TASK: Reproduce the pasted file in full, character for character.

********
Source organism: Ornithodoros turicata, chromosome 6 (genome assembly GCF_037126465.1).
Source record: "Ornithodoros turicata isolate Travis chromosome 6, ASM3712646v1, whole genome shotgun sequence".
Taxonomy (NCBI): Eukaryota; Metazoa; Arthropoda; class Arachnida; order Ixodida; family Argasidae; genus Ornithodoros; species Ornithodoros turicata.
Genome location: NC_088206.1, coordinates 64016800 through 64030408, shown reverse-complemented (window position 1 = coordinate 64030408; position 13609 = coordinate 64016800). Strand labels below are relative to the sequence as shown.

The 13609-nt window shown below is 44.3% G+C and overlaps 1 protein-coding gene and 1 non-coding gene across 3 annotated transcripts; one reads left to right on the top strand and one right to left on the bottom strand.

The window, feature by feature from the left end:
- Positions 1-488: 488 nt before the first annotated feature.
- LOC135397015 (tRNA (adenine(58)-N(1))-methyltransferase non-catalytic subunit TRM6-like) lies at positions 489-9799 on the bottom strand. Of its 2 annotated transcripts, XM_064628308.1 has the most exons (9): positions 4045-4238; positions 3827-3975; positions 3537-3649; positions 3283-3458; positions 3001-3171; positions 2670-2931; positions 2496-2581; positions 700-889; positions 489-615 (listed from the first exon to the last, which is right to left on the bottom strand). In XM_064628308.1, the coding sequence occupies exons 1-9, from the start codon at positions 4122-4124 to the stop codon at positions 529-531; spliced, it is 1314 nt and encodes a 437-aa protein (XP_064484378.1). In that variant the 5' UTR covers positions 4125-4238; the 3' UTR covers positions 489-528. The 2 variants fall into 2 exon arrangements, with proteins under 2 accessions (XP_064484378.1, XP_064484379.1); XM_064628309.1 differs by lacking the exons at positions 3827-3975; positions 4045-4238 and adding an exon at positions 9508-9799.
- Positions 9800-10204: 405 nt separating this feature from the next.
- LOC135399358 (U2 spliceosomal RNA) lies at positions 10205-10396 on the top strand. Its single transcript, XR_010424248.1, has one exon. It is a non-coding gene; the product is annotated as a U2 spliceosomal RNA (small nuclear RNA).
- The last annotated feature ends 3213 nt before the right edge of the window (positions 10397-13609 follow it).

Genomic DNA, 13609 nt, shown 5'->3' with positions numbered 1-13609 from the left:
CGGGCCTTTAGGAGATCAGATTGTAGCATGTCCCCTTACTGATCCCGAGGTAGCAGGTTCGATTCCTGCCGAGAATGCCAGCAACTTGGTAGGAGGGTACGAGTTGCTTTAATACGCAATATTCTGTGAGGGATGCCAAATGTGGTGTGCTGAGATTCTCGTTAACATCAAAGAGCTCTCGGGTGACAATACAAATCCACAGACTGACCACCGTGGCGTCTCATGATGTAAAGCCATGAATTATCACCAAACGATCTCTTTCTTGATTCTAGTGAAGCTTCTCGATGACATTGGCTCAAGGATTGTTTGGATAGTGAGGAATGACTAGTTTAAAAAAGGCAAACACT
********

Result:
Source organism: Ornithodoros turicata, chromosome 6 (genome assembly GCF_037126465.1).
Source record: "Ornithodoros turicata isolate Travis chromosome 6, ASM3712646v1, whole genome shotgun sequence".
Taxonomy (NCBI): Eukaryota; Metazoa; Arthropoda; class Arachnida; order Ixodida; family Argasidae; genus Ornithodoros; species Ornithodoros turicata.
Genome location: NC_088206.1, coordinates 64016800 through 64030408, shown reverse-complemented (window position 1 = coordinate 64030408; position 13609 = coordinate 64016800). Strand labels below are relative to the sequence as shown.

The 13609-nt window shown below is 44.3% G+C and overlaps 1 protein-coding gene and 1 non-coding gene across 3 annotated transcripts; one reads left to right on the top strand and one right to left on the bottom strand.

The window, feature by feature from the left end:
- Positions 1-488: 488 nt before the first annotated feature.
- LOC135397015 (tRNA (adenine(58)-N(1))-methyltransferase non-catalytic subunit TRM6-like) lies at positions 489-9799 on the bottom strand. Of its 2 annotated transcripts, XM_064628308.1 has the most exons (9): positions 4045-4238; positions 3827-3975; positions 3537-3649; positions 3283-3458; positions 3001-3171; positions 2670-2931; positions 2496-2581; positions 700-889; positions 489-615 (listed from the first exon to the last, which is right to left on the bottom strand). In XM_064628308.1, the coding sequence occupies exons 1-9, from the start codon at positions 4122-4124 to the stop codon at positions 529-531; spliced, it is 1314 nt and encodes a 437-aa protein (XP_064484378.1). In that variant the 5' UTR covers positions 4125-4238; the 3' UTR covers positions 489-528. The 2 variants fall into 2 exon arrangements, with proteins under 2 accessions (XP_064484378.1, XP_064484379.1); XM_064628309.1 differs by lacking the exons at positions 3827-3975; positions 4045-4238 and adding an exon at positions 9508-9799.
- Positions 9800-10204: 405 nt separating this feature from the next.
- LOC135399358 (U2 spliceosomal RNA) lies at positions 10205-10396 on the top strand. Its single transcript, XR_010424248.1, has one exon. It is a non-coding gene; the product is annotated as a U2 spliceosomal RNA (small nuclear RNA).
- The last annotated feature ends 3213 nt before the right edge of the window (positions 10397-13609 follow it).

Genomic DNA, 13609 nt, shown 5'->3' with positions numbered 1-13609 from the left:
CGGGCCTTTAGGAGATCAGATTGTAGCATGTCCCCTTACTGATCCCGAGGTAGCAGGTTCGATTCCTGCCGAGAATGCCAGCAACTTGGTAGGAGGGTACGAGTTGCTTTAATACGCAATATTCTGTGAGGGATGCCAAATGTGGTGTGCTGAGATTCTCGTTAACATCAAAGAGCTCTCGGGTGACAATACAAATCCACAGACTGACCACCGTGGCGTCTCATGATGTAAAGCCATGAATTATCACCAAACGATCTCTTTCTTGATTCTAGTGAAGCTTCTCGATGACATTGGCTCAAGGATTGTTTGGATAGTGAGGAATGACTAGTTTAAAAAAGGCAAACACT